How the Granite Lady Stood Strong When San Francisco Shook
On April 18, 1906, the City of San Francisco was devastated by the greatest natural disaster it had ever seen. At 5:12 AM, before most residents were even awake to see the morning fog roll in from the Bay, an 8.2 magnitude earthquake shook the city for 42 seconds that seemed like eternity. The quake was followed by rampant fires that roared for days on end. When it was all said and done, approximately 25,000 buildings were destroyed.
In nothing short of a miracle, the old San Francisco Mint, famously dubbed “The Granite Lady,” withstood the tragedy. This is attributed to two primary factors.
First, the Mint was built on a six-foot thick foundation of solid granite. This kept it firmly planted in the ground, despite the earthquake’s best efforts to dislodge it.
Secondly, just two weeks before the earthquake, Mint employees had installed a cistern that connected to an artesian well beneath the building. This onsite water source allowed Mint employees to heroically fend off the fires they approached the building.
“For several hours, as this horrendous fire was raging around the Mint, the Mint workers took turns watering off the top of the building and putting the fire out anywhere it started around the building,” explained San Francisco historian Daniel Bacon.
Scorching temperatures from the fires caused many sandstone panels of the Mint’s exterior to expand and explode off the building, but the Mint workers persevered.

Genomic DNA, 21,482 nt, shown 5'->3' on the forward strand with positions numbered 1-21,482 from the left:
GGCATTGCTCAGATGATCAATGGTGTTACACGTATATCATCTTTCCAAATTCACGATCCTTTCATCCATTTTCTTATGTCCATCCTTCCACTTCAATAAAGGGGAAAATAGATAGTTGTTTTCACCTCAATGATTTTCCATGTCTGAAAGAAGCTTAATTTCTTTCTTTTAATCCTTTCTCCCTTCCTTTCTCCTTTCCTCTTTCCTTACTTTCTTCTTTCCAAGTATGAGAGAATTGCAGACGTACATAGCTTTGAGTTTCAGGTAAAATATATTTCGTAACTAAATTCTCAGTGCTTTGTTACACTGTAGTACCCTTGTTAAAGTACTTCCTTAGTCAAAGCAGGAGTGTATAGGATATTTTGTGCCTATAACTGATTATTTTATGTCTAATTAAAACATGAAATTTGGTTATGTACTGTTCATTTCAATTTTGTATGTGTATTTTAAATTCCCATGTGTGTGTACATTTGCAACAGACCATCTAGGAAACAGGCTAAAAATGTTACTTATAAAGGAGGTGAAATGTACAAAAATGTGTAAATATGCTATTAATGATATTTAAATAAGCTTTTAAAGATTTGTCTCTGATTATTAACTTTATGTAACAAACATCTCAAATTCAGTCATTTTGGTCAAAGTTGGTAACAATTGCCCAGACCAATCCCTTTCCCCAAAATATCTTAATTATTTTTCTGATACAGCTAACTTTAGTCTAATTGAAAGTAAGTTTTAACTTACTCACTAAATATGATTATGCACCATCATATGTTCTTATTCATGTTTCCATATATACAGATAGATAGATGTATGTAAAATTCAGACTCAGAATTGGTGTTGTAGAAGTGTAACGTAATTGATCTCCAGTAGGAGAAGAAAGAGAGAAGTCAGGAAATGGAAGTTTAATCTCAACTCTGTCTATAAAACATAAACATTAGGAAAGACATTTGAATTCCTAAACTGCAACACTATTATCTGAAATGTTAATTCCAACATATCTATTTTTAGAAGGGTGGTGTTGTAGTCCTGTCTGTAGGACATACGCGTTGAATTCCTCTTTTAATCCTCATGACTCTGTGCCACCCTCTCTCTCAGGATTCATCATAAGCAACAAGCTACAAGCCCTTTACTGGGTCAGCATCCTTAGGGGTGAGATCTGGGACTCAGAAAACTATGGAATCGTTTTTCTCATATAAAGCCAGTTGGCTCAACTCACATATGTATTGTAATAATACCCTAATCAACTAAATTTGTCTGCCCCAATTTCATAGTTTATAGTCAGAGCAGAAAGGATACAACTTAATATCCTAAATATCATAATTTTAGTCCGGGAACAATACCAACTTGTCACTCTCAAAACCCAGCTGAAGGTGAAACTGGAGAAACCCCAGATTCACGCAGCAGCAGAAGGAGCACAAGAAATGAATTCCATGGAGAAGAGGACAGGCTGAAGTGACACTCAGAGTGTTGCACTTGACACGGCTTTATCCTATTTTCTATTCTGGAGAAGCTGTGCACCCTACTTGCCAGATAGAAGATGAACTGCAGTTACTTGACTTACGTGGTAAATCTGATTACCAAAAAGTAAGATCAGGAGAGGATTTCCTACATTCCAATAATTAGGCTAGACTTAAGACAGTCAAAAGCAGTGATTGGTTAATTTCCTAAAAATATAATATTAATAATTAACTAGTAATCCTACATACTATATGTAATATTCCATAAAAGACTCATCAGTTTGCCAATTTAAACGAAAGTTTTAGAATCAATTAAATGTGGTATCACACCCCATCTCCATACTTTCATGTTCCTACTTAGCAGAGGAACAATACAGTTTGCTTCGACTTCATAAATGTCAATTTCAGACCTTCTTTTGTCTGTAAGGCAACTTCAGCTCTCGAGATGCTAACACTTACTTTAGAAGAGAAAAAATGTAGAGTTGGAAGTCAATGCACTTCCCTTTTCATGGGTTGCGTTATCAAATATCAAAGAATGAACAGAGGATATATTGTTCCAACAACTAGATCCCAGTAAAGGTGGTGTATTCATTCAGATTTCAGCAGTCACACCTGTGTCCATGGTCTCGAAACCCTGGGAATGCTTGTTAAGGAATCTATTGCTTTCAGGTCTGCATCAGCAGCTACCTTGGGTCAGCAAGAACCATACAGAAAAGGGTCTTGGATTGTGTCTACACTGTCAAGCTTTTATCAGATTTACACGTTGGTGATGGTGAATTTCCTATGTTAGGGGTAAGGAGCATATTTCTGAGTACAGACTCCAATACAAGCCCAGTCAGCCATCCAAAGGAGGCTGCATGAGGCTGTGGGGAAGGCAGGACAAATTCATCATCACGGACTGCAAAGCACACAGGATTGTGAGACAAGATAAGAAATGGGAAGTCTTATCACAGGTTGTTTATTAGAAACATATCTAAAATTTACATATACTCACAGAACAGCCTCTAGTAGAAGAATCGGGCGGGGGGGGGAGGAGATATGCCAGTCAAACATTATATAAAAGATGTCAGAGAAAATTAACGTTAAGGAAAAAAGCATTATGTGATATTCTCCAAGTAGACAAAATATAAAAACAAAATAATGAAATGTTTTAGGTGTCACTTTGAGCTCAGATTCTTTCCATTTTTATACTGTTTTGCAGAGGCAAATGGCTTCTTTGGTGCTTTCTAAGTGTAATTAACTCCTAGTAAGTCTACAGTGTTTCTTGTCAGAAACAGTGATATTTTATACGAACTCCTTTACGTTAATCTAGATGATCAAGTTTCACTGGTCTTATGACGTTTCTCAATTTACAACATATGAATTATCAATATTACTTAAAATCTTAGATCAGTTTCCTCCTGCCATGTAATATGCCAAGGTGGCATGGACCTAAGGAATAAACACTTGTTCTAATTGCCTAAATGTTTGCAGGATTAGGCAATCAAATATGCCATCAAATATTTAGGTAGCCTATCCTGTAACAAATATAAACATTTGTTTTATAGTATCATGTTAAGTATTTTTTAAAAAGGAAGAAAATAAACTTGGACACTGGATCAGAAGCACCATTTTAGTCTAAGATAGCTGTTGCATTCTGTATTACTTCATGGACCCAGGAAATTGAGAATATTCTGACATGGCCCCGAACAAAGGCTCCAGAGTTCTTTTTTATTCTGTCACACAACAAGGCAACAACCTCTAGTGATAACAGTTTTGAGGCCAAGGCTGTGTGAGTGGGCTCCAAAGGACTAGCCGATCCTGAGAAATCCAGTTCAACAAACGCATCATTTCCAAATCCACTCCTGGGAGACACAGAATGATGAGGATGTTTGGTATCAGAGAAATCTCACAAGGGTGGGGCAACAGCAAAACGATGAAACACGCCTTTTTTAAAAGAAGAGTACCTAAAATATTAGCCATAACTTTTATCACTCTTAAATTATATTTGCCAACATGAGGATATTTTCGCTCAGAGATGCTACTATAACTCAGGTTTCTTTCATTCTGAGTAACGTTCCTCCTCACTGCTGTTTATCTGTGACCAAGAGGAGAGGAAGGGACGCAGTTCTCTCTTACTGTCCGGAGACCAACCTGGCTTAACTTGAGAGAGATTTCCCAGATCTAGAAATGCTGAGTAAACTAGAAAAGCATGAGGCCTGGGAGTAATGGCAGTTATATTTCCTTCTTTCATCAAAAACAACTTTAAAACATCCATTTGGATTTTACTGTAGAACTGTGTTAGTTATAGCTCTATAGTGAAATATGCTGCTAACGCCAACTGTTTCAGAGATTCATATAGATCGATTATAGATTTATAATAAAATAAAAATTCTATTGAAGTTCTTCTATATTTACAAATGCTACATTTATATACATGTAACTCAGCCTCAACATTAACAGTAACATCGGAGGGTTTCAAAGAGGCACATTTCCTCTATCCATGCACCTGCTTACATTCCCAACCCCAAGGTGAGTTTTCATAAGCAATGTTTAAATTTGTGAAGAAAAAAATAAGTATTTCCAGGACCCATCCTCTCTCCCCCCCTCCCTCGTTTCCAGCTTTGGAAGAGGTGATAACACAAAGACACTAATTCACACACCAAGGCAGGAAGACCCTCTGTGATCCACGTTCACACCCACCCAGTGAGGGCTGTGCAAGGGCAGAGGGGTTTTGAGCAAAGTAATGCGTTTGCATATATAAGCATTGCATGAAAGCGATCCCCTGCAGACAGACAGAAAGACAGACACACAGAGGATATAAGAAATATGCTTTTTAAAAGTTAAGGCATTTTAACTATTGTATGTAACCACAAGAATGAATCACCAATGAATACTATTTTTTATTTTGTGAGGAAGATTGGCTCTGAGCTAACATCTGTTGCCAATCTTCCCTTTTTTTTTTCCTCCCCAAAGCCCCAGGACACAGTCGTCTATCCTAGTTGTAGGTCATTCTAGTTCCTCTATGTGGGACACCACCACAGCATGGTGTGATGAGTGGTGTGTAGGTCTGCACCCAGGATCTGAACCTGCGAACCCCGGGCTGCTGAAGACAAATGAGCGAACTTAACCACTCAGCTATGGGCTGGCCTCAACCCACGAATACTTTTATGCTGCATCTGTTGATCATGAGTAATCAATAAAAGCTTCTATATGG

“You can imagine what it must have been like for those men to hear the roar of the fire and the explosion of those pieces popping off,” said Bacon. “But they held their ground for several hours until finally, the fire started to die down.”
Though blackened by soot and battered by flames, the Mint stood tall with its coin and bullion reserves completely preserved in its basement.
The Mint’s survival was absolutely crucial for San Francisco’s path to reparation. As all other major financial institutions in the city had been destroyed, the city and its citizens relied on the Mint’s coinage and bullion for survival and rebuilding. In addition to its monetary contributions to the city, the Mint also served as a place of refuge for those who had lost their homes.
The Granite Lady closed operations upon the opening of the current Mint building in 1937, and it was designated a National Historic Landmark. While it may not serve a functional purpose today, its role in restoring the City of San Francisco will never be forgotten. Rare Collectibles TV proudly offers a variety of gold and silver coinage struck at the San Francisco Mint over the years.